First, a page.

If you've been surfing the Web today, you've probably already seen this morning's reports from the mainstream media detailing Toyota's show-and-tell rebuttal of the high-profile claims made by Dr. David Gilbert of Southern Illinois University-Carbondale. If you haven't, the bullet points are that today a panel of technology experts, including Dr. Chris Gerdes, associate professor from Stanford University's Center for Automotive Research (full disclosure -- which Toyota helps to fund) along with Matthew Schaw, Subodh Medhekar, and Shukri Souri of Exponent, an independent engineering analysis outfit hired by Toyota, and Kristen Tabar (actually of Toyota) demonstrated with Xacto knifes, resistors, and jump wires how Dr. Gilbert achieved his proposed simulation of the alleged Toyota pedal/unintended acceleration phenomenon.

Their point was to demonstrate that the Gilbert effect doesn't just happen. It requires some extreme and deliberate fooling with the electronics, and while always being polite to their fellow engineer, they didn't hesitate to deride Gilbert for effectively reengineering the pedal and then failing to explain how this situation could ever possibly be duplicated in the real world. To my eyes, Dr. Gilbert's hypothesis looked well and truly filleted. And putting a knife through its heart, the Exponent people performed Gilbert's manipulation on the pedals of a Ford Fusion, a Subaru Outback and a BMW, right before our very eyes. And when the proper contacts were made -- guess what? -- each car's revs similarly raced out of control. There was also an analysis of footage shown during a recent ABC News segment on the Toyota brouhaha (made with the aid of the good Dr. Gilbert) that was obviously doctored for dramatic effect (it's since been re-edited on the ABC Web site). And oh, did the Toyota team happen to note that Dr. Gilbert also receives funding from trial lawyers. Um, yes they did. I didn't know Toyota also builds steam rollers.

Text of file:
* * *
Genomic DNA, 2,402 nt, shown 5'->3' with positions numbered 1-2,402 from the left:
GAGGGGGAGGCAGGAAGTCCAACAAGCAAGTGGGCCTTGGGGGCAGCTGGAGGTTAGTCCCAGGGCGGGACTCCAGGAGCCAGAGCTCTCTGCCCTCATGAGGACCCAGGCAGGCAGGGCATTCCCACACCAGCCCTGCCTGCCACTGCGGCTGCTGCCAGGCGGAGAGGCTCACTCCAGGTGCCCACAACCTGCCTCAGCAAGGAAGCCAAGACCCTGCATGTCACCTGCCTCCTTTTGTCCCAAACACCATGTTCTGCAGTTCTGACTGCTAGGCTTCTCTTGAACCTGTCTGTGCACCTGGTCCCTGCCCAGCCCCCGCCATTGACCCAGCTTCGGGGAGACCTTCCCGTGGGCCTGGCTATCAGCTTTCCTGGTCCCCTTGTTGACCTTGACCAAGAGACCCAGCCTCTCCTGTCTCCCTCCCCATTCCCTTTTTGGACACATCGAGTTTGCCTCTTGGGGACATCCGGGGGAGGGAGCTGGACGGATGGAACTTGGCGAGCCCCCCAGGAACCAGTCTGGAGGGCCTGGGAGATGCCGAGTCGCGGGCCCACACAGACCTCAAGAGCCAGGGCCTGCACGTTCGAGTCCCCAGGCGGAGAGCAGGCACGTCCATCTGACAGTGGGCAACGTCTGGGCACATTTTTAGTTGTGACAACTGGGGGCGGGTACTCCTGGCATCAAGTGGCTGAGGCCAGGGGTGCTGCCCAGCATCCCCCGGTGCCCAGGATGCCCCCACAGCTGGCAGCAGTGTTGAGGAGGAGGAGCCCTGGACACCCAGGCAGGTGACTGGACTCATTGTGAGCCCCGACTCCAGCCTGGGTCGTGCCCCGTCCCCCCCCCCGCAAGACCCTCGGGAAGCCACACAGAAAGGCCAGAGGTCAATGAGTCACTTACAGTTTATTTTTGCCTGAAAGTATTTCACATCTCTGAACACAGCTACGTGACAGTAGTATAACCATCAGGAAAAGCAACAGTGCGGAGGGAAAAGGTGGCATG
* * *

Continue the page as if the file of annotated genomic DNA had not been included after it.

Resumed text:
But argument-flattening aside, I found it illuminating was to see exactly what the heck Dr. Gilbert actually did.

Basically, these pedals contain twin, independent circuits for measuring pedal angle. Each one employs three wires, each its own voltage supply, ground, and a third wire that carries a signal voltage associated with the pedal's angle. Six wires in total. The two signal voltages vary linearly with throttle angle, but are intentionally different from each other (offset) with one ranging from 0.8 volt at closed throttle to about 4 volts at open throttle, the other going from 1.8 volts to about 5 volts. Each signal is monitored such that if either stays outside a certain (tight) voltage relationship to each other the system falls into limp-mode, letting you drive out of any dangerous traffic situations and registering an error code.

What Dr. Gilbert did was to first place a 200-ohm resistor between the two signal voltage wires (that's exactly what's needed to replicate their signal wire's engineered-in voltage difference) and then short the supplied 5 volts to the signal voltage wire that, when working normally, isn't surprised to see 5 volts at wide-open throttle. Voila - with the masking effect of the 200-ohm resistor added, the signals from both circuits appear to be requesting full power. And the engine revs like mad.